It is shown that very short heating time during ultrafast heating significantly impeded the decomposition of pearlite of the initial microstructure. Instead, spheroidization of the cementite in pearlite took place during both heat treatments. This process was more pronounced in the conventional heat treatment because of the longer heating time. The undissolved cementite led to microstructure refinement by suppressing the movement of grain boundaries and thus, the growth of austenite. This grain refinement was more pronounced in the ultra-fast heated sample because of the lack of time for austenite grain growth and because of the less advanced disintegration of pearlite. Therefore, the microstructure consists of ferrite, martensite, undissolved cementite, while traces of retained austenite were also found inside the partially disintegrated pearlitic colonies. The cementite in these colonies appeared in both lamellar and spheroidized structures. It also contributed to the refinement of the microstructure and favored the retainment of austenite by the increase of the local carbon content. Indications for the presence of bainite in the microstructure were also found. The grain refinement enables the formation of bainite in the microstructure during quenching according to model calculations and EBSD analysis. The inhomogeneity of the chemical composition was another reason for the formation of bainite. Alloying elements such as Mn and Cr were found in the undissolved cementite after both heat treatments. High concentrations of these elements were also found in martensite laths for the ultra-fast treated sample, while in the conventionally treated sample, homogenization of the chemical composition was achieved.
The lack of heating time also retarded the recrystallization of ferrite, which took place simultaneously with the α → γ phase transformation thus maintaining the cold-rolled texture of the initial material. Rearrangement of the dislocations and their partial annihilation (i.e., recovery) was achieved during conventional treatment resulting in the formation of low angle grain boundaries before recrystallization. This was not observed during ultra-fast heat treatment. The recrystallization of ferrite was partially impeded during rapid heating. This led to two types of ferrite in the microstructure of the steel, recrystallized and non-recrystallized. These types of ferrite and the presence of dislocations in the microstructure affected the local Ac1 temperature favoring the nucleation of austenite grains. The increased number of austenite nuclei and the impeding of their growth due to the short heating times plus the pinning from the undissolved cementite is another reason for the microstructure refinement. Therefore, ultra-fast heating can be used as an alternative method to produce ultra-fine grained dual phase steels.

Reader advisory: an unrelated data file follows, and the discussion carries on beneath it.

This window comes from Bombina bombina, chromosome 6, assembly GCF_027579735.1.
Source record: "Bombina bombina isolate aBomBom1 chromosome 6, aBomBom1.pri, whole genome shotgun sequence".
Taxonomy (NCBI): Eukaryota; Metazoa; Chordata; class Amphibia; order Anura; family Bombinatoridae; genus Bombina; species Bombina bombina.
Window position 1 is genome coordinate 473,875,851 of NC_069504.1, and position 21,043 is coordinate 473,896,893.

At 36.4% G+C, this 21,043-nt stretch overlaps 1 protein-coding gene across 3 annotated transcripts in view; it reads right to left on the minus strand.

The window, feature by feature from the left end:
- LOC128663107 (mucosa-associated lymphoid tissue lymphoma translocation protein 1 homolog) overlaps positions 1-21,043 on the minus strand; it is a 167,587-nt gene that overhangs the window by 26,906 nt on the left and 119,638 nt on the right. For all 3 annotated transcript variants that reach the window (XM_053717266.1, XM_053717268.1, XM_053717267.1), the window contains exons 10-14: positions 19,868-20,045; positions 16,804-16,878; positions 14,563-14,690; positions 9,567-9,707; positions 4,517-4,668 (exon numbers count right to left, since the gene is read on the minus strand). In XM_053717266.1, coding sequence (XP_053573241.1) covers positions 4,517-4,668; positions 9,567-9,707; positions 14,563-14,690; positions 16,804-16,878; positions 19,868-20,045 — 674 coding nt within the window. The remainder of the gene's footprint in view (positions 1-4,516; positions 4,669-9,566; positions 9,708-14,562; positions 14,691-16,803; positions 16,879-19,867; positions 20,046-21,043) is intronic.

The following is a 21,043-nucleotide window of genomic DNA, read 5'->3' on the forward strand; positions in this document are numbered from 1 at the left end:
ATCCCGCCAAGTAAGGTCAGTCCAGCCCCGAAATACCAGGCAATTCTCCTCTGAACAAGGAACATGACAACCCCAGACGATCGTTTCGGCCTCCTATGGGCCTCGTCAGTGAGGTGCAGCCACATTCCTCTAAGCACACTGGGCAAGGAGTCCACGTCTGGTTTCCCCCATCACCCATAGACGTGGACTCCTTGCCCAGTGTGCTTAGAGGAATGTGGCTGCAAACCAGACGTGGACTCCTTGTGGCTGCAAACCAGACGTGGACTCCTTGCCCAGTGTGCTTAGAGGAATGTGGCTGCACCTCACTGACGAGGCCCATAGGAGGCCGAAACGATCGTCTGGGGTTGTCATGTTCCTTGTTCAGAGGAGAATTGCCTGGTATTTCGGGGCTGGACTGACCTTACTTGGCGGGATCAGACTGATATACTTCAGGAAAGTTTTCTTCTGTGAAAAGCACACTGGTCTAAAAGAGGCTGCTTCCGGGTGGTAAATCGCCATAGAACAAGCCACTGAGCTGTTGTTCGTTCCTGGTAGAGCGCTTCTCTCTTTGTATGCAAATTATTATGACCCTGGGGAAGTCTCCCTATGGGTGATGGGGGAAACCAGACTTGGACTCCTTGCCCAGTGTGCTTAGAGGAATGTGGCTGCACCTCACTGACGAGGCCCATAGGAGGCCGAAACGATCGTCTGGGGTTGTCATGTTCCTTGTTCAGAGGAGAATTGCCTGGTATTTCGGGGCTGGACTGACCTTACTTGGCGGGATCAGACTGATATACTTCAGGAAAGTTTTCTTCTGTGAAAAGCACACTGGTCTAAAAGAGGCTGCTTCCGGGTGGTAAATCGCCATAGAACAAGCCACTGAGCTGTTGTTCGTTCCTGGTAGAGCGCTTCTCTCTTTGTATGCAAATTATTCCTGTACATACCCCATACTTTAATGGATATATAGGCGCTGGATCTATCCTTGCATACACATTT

Further studies are imperative and in order for this grade with the scope to determine the dependence of its mechanical properties on the refined mixed microstructure and the chemical composition of its constituents. This research is the stepping stone for the production of commercial DP grades minimizing their treatment time while maintaining the desired strength/ductility ratio.

Author Contributions

Conceptualization, R.H.P. and S.P.; Data curation, A.B. and E.H.D.; Formal analysis, A.B.; Investigation, A.B., E.H.D., V.B. and I.S.; Methodology, A.B.; Project administration, R.H.P. and S.P.; Resources, R.H.P. and S.P.; Software, A.B., E.H.D. and I.S.; Supervision, R.H.P. and S.P.; Validation, A.B. and I.S.; Visualization, A.B. and V.B.; Writing—original draft, A.B.; Writing—review & editing, R.H.P. and S.P.

Funding

Ilchat Sabirov acknowledges gratefully funding from Madrid region under programme S2018/NMT-4381-MAT4.0-CM project. Student Eliseo Hernandez Duran acknowledges the support of CONICYT PFCHA/Doctorado Nacional/2017-21171319.

Acknowledgments

The authors express their gratitude to the students Florian Vercruysse and Ksenija Nikolic for their assistance on the use of the equipment that was employed during this research.

Conflicts of Interest

The authors declare no conflict of interest.

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Figure 1. The parameters of both applied heat treatments. The conventional heat treatment (CH) consisted of a heating with rate of 10 °C/s to the peak temperature followed by quenching, while the heating rate of the ultra-fast heat treatment (UFH) was 780 °C/s. For both treatments, the isothermal soaking time was 0.2 s.
Figure 1. The parameters of both applied heat treatments. The conventional heat treatment (CH) consisted of a heating with rate of 10 °C/s to the peak temperature followed by quenching, while the heating rate of the ultra-fast heat treatment (UFH) was 780 °C/s. For both treatments, the isothermal soaking time was 0.2 s.
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Figure 2. The initial microstructure of the studied cold-rolled steel consisting of a ferritic matrix with martensite islands and pearlite seen in (a) optical microscopy (OM) and (b) SEM.